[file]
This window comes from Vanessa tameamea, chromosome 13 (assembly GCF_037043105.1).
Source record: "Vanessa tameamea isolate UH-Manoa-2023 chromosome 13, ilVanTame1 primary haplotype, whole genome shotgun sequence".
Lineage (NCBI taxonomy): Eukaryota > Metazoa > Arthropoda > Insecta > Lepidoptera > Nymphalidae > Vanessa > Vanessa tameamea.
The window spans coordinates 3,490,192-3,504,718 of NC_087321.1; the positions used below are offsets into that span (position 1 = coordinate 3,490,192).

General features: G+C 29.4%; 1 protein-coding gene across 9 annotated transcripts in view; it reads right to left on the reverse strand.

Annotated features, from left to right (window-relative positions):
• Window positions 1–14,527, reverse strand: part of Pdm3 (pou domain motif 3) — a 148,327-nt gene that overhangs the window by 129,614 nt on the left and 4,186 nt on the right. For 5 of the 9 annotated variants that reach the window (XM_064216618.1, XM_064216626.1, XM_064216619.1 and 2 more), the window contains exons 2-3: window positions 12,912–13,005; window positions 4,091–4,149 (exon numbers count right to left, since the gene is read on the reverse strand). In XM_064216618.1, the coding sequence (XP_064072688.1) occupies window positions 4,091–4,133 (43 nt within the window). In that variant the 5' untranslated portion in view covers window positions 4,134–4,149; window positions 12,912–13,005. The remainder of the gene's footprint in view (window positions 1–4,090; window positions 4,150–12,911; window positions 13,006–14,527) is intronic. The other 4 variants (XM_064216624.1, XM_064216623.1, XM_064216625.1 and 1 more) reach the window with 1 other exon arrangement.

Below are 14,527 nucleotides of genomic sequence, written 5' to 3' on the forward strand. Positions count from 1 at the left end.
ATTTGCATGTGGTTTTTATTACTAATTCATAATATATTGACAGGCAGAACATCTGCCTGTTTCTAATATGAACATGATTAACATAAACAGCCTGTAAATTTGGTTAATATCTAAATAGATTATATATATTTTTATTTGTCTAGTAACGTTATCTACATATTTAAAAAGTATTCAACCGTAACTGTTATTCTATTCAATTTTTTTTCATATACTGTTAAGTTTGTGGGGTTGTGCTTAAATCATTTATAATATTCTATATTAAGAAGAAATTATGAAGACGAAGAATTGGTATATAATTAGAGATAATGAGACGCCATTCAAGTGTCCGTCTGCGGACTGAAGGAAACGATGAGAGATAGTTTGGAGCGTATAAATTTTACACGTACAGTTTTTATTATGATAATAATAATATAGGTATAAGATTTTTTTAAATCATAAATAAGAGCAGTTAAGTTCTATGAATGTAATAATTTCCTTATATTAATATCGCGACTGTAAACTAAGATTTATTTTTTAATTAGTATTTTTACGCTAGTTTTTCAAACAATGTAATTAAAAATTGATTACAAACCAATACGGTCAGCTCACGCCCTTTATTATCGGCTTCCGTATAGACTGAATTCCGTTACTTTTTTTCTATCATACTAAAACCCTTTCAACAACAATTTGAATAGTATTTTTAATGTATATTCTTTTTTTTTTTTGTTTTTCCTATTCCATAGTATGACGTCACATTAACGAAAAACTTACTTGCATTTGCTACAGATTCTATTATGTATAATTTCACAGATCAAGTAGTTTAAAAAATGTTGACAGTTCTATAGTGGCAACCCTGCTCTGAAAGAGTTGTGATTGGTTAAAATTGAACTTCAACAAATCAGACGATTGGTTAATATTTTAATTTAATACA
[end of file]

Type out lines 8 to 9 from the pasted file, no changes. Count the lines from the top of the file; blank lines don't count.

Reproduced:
Below are 14,527 nucleotides of genomic sequence, written 5' to 3' on the forward strand. Positions count from 1 at the left end.
ATTTGCATGTGGTTTTTATTACTAATTCATAATATATTGACAGGCAGAACATCTGCCTGTTTCTAATATGAACATGATTAACATAAACAGCCTGTAAATTTGGTTAATATCTAAATAGATTATATATATTTTTATTTGTCTAGTAACGTTATCTACATATTTAAAAAGTATTCAACCGTAACTGTTATTCTATTCAATTTTTTTTCATATACTGTTAAGTTTGTGGGGTTGTGCTTAAATCATTTATAATATTCTATATTAAGAAGAAATTATGAAGACGAAGAATTGGTATATAATTAGAGATAATGAGACGCCATTCAAGTGTCCGTCTGCGGACTGAAGGAAACGATGAGAGATAGTTTGGAGCGTATAAATTTTACACGTACAGTTTTTATTATGATAATAATAATATAGGTATAAGATTTTTTTAAATCATAAATAAGAGCAGTTAAGTTCTATGAATGTAATAATTTCCTTATATTAATATCGCGACTGTAAACTAAGATTTATTTTTTAATTAGTATTTTTACGCTAGTTTTTCAAACAATGTAATTAAAAATTGATTACAAACCAATACGGTCAGCTCACGCCCTTTATTATCGGCTTCCGTATAGACTGAATTCCGTTACTTTTTTTCTATCATACTAAAACCCTTTCAACAACAATTTGAATAGTATTTTTAATGTATATTCTTTTTTTTTTTTGTTTTTCCTATTCCATAGTATGACGTCACATTAACGAAAAACTTACTTGCATTTGCTACAGATTCTATTATGTATAATTTCACAGATCAAGTAGTTTAAAAAATGTTGACAGTTCTATAGTGGCAACCCTGCTCTGAAAGAGTTGTGATTGGTTAAAATTGAACTTCAACAAATCAGACGATTGGTTAATATTTTAATTTAATACA